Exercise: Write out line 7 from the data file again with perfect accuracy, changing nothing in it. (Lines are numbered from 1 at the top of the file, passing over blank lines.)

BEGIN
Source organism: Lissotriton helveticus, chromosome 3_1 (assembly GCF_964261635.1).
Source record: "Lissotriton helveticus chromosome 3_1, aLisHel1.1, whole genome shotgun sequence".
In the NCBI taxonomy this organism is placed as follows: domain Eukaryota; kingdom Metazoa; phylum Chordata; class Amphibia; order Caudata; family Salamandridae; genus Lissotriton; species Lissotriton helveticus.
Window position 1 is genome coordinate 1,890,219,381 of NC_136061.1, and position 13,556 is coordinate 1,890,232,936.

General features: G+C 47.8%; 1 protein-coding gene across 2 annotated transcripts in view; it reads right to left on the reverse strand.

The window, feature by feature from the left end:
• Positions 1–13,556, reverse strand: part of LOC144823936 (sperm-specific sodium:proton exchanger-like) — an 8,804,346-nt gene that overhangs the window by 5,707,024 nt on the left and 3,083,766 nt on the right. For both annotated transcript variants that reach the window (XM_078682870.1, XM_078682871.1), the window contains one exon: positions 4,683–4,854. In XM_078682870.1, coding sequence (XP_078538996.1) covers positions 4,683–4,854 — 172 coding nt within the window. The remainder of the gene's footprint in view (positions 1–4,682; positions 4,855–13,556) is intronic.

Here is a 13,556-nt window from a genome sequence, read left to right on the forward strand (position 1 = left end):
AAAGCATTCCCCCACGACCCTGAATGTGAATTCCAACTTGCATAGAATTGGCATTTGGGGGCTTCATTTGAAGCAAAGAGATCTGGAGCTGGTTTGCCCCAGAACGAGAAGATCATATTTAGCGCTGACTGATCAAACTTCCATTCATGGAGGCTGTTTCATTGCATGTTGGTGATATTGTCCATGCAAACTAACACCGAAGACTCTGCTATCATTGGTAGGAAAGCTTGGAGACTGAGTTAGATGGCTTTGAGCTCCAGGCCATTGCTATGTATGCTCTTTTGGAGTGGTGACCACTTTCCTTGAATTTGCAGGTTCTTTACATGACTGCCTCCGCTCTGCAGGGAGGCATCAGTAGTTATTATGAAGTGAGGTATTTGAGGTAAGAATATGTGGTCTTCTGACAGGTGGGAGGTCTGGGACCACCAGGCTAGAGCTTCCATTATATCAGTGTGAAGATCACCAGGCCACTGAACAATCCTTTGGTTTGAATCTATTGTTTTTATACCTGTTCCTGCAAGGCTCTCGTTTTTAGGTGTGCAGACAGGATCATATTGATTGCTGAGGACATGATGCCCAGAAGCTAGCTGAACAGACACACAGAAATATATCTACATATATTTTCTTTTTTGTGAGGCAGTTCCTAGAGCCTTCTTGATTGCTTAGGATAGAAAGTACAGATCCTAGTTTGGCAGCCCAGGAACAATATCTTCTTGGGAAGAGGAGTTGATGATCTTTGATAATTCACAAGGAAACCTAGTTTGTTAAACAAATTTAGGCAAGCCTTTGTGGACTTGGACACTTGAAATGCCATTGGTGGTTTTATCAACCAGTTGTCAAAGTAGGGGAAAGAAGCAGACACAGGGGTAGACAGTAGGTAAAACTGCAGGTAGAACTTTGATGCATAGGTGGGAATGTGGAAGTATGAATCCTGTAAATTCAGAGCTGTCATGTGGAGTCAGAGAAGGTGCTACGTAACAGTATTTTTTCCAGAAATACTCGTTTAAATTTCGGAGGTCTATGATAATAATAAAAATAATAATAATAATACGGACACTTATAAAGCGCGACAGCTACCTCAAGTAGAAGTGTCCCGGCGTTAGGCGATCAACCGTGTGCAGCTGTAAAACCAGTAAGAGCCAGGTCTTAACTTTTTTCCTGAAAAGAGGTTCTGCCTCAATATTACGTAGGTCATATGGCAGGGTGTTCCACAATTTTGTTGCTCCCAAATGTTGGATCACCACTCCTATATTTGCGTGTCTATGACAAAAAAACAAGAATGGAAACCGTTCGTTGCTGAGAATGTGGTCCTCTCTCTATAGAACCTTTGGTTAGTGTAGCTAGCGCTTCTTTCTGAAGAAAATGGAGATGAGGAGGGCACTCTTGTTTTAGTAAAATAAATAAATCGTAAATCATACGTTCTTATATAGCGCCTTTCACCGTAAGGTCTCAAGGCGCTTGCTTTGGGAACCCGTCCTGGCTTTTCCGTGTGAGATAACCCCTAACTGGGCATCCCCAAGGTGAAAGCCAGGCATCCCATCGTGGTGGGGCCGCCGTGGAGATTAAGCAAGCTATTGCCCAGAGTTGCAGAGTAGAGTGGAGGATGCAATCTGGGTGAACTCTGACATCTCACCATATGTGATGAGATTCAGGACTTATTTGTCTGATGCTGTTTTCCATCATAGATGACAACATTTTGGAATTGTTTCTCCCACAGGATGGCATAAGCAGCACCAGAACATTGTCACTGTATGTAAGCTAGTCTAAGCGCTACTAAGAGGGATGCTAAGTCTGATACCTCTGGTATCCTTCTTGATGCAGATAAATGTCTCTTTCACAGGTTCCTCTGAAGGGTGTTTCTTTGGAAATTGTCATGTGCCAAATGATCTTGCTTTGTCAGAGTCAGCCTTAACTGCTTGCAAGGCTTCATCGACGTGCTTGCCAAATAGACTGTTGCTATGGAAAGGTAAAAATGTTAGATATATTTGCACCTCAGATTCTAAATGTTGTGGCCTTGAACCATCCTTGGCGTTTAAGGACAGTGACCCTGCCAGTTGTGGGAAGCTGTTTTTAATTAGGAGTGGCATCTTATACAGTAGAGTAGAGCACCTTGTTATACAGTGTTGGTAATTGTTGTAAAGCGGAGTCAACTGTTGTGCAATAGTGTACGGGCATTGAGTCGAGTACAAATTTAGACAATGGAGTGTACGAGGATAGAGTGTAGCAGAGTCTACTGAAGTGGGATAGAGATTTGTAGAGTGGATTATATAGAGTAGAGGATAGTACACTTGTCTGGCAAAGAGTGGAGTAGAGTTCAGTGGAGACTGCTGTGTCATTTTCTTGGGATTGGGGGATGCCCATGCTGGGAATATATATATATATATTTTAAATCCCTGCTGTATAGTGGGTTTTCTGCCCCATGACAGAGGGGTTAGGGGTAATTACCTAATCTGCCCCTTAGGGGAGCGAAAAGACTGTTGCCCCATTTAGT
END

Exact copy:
• Positions 1–13,556, reverse strand: part of LOC144823936 (sperm-specific sodium:proton exchanger-like) — an 8,804,346-nt gene that overhangs the window by 5,707,024 nt on the left and 3,083,766 nt on the right. For both annotated transcript variants that reach the window (XM_078682870.1, XM_078682871.1), the window contains one exon: positions 4,683–4,854. In XM_078682870.1, coding sequence (XP_078538996.1) covers positions 4,683–4,854 — 172 coding nt within the window. The remainder of the gene's footprint in view (positions 1–4,682; positions 4,855–13,556) is intronic.